The bottom 12 bits of a page directory entry is flags like present, accessed, user/supervisor, whether this is actually a largepage instead of a pointer to a page table, etc. https://wiki.osdev.org/Paging#64-Bit_Paging. Similar for the higher 2 levels of tables; see Why in x86-64 the virtual address are 4 bits shorter than physical (48 bits vs. 52 long)? for official names for different levels, and a nice diagram of how x86-64 4-level page tables work.

In theory the top-level page table pointer (set with mov cr3, rax or whatever) does have a full 64 bits, but the low 12 bits are ignored / reserved. Or with a control-register setting, repurposed as process-context ID (PCID) to tag non-global TLB entries so they can survive across CR3 updates, making frequent context switches somewhat less bad.


There'd be very little reason to want a misaligned page table, and it does simplify the HW: the physical address can just concatenate some bits together instead of adding with possible carry into the page-number bits. And since virt->phys mappings happen in aligned 4k blocks, free physical memory in aligned 4k blocks is what you want to track anyway.

(And with paging enabled, load/store instructions the kernel executes in functions that read and/or update page tables can only use virtual addresses. An aligned 4k of phys memory can be addressed through one virtual 4k page, instead of maybe costing the kernel multiple TLB misses when accessing 4kiB split across two virtual pages. Many kernels such as Linux will direct-map all of physical RAM, or large chunks of it, with 1G hugepages, but still...)


Actual physical pages (page frames) should always be aligned, so the offset-within-page virtual address bits are also the physical offset-from-4k-boundary address bits. Among other things, that lets an L1d cache have the speed of VIPT (indexing based on bits from the virt addr) without any aliasing problems if the cache is small enough and associative enough. The bits below the page offset effectively translate for free, without the TLB, so such a VIPT cache is effectively PIPT.

It also means two virtual pages can't partially overlap; they either map to the same physical page or not. (Not counting largepage / hugepage). And it would make each TLB entry larger, which is a Bad Thing. e.g. on an early x86-64 with 40-bit physical addresses, a 4k page's TLB entry only needs 28 bits of physical address, instead of 37 if we had only 8-byte alignment.

So that means an actual PTE shouldn't waste space on low address bits. Having a page directory entry use an identical format makes a ton of sense.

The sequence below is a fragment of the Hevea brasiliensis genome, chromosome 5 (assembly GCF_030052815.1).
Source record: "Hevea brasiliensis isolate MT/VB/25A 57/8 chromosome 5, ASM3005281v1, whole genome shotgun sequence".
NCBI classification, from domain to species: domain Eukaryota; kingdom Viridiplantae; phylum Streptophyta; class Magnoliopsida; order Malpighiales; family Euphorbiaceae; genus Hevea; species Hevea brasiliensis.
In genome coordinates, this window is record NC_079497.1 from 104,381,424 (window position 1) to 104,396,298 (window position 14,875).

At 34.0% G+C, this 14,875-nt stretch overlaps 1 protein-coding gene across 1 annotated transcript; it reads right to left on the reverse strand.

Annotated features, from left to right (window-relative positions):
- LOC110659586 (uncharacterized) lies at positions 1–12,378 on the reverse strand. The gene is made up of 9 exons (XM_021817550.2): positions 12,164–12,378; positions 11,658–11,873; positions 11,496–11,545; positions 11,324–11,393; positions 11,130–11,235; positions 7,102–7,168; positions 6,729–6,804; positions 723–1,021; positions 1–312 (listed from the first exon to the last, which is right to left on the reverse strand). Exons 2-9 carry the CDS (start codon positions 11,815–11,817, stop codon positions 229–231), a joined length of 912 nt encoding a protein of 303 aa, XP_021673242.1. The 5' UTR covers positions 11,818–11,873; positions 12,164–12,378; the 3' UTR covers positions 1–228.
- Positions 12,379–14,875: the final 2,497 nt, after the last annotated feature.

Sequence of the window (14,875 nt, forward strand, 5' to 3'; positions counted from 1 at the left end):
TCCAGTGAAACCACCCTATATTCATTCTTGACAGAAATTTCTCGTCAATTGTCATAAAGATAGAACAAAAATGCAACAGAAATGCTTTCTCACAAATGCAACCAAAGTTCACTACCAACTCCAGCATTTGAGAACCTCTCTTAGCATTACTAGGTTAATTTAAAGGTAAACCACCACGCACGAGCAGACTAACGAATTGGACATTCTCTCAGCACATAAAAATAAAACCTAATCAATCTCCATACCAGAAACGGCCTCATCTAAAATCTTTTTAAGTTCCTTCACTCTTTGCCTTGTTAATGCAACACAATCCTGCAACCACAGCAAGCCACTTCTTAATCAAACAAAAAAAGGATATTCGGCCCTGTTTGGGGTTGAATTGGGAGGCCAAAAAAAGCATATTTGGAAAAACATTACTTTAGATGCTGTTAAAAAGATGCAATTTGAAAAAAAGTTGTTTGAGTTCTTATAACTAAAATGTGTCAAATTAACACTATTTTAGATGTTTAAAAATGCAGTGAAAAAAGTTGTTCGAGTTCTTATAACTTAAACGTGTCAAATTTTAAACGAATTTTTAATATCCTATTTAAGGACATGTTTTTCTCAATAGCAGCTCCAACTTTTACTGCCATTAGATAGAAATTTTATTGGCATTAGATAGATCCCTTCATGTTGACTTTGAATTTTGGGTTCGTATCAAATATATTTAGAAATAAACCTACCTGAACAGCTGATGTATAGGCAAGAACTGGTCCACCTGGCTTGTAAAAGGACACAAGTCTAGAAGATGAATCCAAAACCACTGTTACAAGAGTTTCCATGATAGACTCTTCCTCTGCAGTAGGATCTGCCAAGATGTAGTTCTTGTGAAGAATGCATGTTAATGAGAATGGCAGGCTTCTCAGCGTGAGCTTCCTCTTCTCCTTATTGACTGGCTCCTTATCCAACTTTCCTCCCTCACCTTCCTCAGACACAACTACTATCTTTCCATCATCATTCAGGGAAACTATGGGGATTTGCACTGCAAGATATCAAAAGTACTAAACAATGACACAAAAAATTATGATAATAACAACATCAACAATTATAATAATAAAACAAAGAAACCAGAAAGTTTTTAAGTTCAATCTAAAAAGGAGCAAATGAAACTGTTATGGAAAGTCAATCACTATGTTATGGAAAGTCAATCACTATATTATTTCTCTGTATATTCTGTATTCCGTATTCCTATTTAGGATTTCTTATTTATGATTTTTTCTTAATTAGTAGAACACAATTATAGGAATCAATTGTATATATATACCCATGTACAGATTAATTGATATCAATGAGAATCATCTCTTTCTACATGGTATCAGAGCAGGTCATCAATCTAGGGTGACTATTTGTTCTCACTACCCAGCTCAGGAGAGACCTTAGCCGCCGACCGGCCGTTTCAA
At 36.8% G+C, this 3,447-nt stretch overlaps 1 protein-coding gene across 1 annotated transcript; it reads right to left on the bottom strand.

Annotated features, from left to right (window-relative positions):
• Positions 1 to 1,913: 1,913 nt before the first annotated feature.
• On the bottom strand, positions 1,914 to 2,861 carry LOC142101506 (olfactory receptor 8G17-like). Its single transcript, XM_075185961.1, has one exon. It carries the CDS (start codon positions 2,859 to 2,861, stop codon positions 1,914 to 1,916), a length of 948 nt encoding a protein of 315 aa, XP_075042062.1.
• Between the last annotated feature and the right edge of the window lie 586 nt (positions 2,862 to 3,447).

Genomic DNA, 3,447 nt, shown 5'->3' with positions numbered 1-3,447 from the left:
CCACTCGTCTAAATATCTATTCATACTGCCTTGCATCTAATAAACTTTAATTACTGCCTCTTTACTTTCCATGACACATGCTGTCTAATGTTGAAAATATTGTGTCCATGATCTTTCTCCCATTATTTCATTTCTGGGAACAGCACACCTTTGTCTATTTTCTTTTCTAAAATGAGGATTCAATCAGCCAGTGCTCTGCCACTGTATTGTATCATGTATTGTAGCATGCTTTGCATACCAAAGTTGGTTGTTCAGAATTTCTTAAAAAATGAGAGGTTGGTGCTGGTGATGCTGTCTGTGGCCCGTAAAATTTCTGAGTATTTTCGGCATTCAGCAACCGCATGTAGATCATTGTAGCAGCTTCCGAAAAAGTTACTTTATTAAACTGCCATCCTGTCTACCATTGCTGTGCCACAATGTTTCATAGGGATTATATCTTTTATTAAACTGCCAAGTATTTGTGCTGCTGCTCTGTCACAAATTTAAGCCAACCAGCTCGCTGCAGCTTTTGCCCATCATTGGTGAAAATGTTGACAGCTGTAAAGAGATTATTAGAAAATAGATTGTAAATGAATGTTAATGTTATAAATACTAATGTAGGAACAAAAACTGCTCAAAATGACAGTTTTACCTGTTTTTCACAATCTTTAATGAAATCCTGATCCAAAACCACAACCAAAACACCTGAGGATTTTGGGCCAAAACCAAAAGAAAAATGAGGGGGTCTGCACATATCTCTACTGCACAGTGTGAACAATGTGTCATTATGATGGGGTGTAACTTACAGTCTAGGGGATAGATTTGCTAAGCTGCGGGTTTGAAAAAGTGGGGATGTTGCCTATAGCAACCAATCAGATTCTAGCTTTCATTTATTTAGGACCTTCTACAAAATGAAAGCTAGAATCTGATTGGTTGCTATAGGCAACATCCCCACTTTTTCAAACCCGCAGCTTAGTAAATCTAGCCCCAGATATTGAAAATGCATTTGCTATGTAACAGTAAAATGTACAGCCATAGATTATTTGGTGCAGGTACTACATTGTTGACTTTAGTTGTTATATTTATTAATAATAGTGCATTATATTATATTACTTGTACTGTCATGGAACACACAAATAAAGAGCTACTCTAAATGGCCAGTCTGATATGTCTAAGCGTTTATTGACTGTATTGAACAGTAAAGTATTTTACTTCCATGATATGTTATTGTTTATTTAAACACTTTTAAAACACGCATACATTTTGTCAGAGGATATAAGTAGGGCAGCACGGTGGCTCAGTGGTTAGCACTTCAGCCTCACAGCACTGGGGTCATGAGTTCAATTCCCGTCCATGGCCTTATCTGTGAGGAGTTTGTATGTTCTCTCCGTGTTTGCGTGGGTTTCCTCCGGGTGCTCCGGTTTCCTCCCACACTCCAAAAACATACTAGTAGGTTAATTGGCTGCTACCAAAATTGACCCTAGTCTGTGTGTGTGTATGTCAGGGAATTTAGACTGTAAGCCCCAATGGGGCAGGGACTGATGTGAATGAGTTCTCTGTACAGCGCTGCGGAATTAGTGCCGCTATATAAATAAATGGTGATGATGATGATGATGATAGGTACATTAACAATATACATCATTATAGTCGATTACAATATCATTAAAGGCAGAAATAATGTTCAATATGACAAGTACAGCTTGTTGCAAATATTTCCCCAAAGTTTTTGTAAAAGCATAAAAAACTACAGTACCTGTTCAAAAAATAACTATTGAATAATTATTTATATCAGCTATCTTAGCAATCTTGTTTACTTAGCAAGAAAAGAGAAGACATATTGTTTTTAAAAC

There are actually 11 unused high bits above the highest reserved bit (#52) in a PTE/PDE, so there actually is room if we didn't care about leaving more unused space for OSes to keep bookkeeping data. (They're fully ignore by HW.) So the HW page table design could have left only 3 physical bits implicitly zero (8-byte alignment), while still allowing up to 52-bit physical addresses, if anyone had thought that was worth doing.

Either by left-shifting the phys address field, or keeping flags at the top. Low bits are more efficient for software to manipulate on x86-64. But there's no good reason to make HW throw those bits around at all.

PAE and thus x86-64 use the same flag-bit layout at the bottom of each entry as 32-bit legacy page-tables (4 bytes per PTE, 2x 10-bit levels mapping 32-bit virt -> 32-bit phys which only had 3 unused PTE bits, in bits [11:9]).

One of AMD's major goals was to reduce barriers to entry, making porting of OSes and toolchains easier, to increase the chance of getting traction and not becoming dead weight in their CPUs. Also keeping HW as similar as possible so they could share transistors in decoders and so on, which meant not fixing many x86 warts. Fortunately Intel's PAE format is very reasonable, so they could literally use it directly, just adding 2 more levels.

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What's not shown in the little bit assignment table you looked at is:

  1. The bits 51:12 of the PTE are also bits 51:12 of the page table address.

  2. The complete page table address consists of bits 51:12 of the PTE in bit positions 51:12, and zeroes elsewhere.

Perhaps this picture will make it clearer:

A depiction of how the bits 51 through 12 of the PTE get combined with zeroes to yield a physical table address.